UK consumer confidence continues to nosedive as cost-of-living crisis impacts big ticket purchases.
According to the latest GfK Consumer Confidence Index, overall figures saw a decrease of two points to -40 in May, its lowest score since records began in 1974. Four measures were down in comparison to the April 22nd announcement, and one was up.
The Major Purchase Index, which includes big ticket items such as furniture, has decreased by three points to -35; this is 28 points lower than it was this month last year.
The measure for the general economic situation of the country during the last 12 months is down three points at -63; this is 15 points lower than in May 2021.
The index measuring changes in personal finances over the last 12 months has decreased three points to -22; this is 18 points worse than May 2021.
The Savings Index is the same as last month at +10; this is 12 points lower than this time last year.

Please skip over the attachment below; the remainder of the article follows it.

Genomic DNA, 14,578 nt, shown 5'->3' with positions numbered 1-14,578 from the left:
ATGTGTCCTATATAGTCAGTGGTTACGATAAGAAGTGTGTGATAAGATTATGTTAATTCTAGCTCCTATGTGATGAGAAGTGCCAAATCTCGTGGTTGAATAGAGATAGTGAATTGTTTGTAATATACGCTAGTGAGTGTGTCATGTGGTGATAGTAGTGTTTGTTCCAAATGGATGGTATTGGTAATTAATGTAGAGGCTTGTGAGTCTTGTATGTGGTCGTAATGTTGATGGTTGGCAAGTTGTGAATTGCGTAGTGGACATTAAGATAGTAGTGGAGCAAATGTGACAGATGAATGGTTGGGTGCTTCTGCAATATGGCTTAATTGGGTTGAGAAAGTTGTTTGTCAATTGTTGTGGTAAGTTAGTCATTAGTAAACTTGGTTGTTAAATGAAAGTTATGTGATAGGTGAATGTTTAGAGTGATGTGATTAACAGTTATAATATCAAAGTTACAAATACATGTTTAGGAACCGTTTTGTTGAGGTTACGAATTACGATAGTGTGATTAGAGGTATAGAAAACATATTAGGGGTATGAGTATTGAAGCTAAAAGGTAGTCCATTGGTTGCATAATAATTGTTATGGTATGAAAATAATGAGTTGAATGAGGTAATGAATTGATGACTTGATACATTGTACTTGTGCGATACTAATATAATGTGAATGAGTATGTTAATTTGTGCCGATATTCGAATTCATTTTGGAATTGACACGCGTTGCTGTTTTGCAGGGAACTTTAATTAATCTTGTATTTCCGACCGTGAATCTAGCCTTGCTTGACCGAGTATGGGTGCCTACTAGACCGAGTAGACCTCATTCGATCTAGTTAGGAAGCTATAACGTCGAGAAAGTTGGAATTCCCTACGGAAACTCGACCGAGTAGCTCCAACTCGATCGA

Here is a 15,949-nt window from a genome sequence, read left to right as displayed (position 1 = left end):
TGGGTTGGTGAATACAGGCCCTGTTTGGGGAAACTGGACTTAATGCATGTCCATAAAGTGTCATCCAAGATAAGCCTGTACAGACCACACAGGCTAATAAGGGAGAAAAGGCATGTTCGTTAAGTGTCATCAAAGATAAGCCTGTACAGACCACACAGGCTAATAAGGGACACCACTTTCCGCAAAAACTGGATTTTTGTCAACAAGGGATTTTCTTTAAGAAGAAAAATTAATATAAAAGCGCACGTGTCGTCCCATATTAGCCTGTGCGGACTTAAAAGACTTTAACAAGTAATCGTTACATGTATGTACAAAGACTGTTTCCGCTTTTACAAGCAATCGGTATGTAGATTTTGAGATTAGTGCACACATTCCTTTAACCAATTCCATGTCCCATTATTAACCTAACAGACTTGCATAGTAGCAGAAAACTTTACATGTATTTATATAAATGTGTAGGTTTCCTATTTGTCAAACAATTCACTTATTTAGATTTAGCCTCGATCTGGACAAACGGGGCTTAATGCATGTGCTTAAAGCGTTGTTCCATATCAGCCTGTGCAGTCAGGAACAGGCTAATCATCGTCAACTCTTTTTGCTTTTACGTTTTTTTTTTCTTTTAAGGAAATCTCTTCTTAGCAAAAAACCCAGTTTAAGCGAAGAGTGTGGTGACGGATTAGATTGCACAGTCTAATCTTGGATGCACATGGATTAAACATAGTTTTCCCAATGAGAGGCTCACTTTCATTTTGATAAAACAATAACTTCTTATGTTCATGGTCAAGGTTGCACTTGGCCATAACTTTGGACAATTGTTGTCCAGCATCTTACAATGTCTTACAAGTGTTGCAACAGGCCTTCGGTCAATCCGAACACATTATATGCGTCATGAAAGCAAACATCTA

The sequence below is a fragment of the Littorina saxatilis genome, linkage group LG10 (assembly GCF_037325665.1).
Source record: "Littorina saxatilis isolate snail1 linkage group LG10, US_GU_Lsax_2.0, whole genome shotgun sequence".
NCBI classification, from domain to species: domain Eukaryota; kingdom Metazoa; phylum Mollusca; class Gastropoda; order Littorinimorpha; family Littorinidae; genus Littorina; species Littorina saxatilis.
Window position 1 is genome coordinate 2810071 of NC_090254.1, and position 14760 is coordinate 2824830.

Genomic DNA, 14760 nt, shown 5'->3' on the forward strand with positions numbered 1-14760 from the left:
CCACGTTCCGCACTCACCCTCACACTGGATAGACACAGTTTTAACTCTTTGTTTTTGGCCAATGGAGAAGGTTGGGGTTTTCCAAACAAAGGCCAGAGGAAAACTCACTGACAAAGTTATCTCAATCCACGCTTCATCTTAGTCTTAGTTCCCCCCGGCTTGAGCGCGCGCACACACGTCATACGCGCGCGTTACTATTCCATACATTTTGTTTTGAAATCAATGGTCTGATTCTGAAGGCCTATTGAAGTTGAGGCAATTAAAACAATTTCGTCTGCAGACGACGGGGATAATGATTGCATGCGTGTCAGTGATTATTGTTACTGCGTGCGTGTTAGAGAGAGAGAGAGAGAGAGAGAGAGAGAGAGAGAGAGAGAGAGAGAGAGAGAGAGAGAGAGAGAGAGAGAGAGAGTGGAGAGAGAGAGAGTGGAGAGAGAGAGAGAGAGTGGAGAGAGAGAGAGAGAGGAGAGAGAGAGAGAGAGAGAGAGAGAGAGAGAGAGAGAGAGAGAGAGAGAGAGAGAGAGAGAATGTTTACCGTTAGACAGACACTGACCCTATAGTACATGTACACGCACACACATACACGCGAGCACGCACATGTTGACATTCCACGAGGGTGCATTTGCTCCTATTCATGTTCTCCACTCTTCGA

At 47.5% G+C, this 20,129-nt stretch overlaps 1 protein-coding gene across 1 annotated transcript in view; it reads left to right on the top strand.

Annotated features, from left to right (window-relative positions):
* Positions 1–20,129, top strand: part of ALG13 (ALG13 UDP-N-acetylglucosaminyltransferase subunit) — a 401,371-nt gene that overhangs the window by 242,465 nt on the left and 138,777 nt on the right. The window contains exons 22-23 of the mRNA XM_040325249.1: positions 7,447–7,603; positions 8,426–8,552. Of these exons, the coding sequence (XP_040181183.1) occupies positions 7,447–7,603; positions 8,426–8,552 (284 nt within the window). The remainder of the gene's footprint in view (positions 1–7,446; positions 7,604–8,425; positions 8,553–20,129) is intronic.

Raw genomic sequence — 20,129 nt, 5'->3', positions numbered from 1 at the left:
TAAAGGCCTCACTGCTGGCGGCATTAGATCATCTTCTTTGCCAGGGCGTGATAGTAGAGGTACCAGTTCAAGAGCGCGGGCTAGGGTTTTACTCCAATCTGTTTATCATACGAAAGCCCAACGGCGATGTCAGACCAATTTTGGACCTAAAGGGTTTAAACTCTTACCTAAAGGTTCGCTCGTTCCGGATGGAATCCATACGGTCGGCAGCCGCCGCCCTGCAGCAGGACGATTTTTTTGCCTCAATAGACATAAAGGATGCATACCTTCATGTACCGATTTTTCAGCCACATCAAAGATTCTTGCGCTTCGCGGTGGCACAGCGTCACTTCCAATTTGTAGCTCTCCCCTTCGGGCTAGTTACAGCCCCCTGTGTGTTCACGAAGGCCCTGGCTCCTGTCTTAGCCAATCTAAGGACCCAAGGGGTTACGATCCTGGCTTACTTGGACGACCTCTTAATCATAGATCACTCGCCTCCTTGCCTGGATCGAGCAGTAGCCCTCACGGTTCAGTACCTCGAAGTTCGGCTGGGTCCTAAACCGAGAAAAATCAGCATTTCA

Joe Staton, Client Strategy Director GfK, says: “The GfK Consumer Confidence Barometer recorded a headline score of -40 in May, the worst since our records began in 1974. This comes as UK unemployment hits a 50-year low with vacancies outnumbering job seekers for the first time, and inflation peaking at a 40-year high driven by soaring food and fuel bills. May’s result is one point lower than the previous record set in July 2008 when the headline score plunged to -39.
“This means consumer confidence is now weaker than in the darkest days of the global banking crisis, the impact of Brexit on the economy, or the Covid shutdown. Consumer pessimism is most evident in depressed sub-measures on the general economy at -63 for the past year and -56 for the coming year.
“The Major Purchase Index has decreased for each of the past six months and is now at -35, reflecting the latest dismal set of retail sales figures. Even the Bank of England is pessimistic, with Governor Andrew Bailey this week offering no hope of tackling inflation. The outlook for consumer confidence is gloomy, and nothing on the economic horizon shows a reason for optimism any time soon.”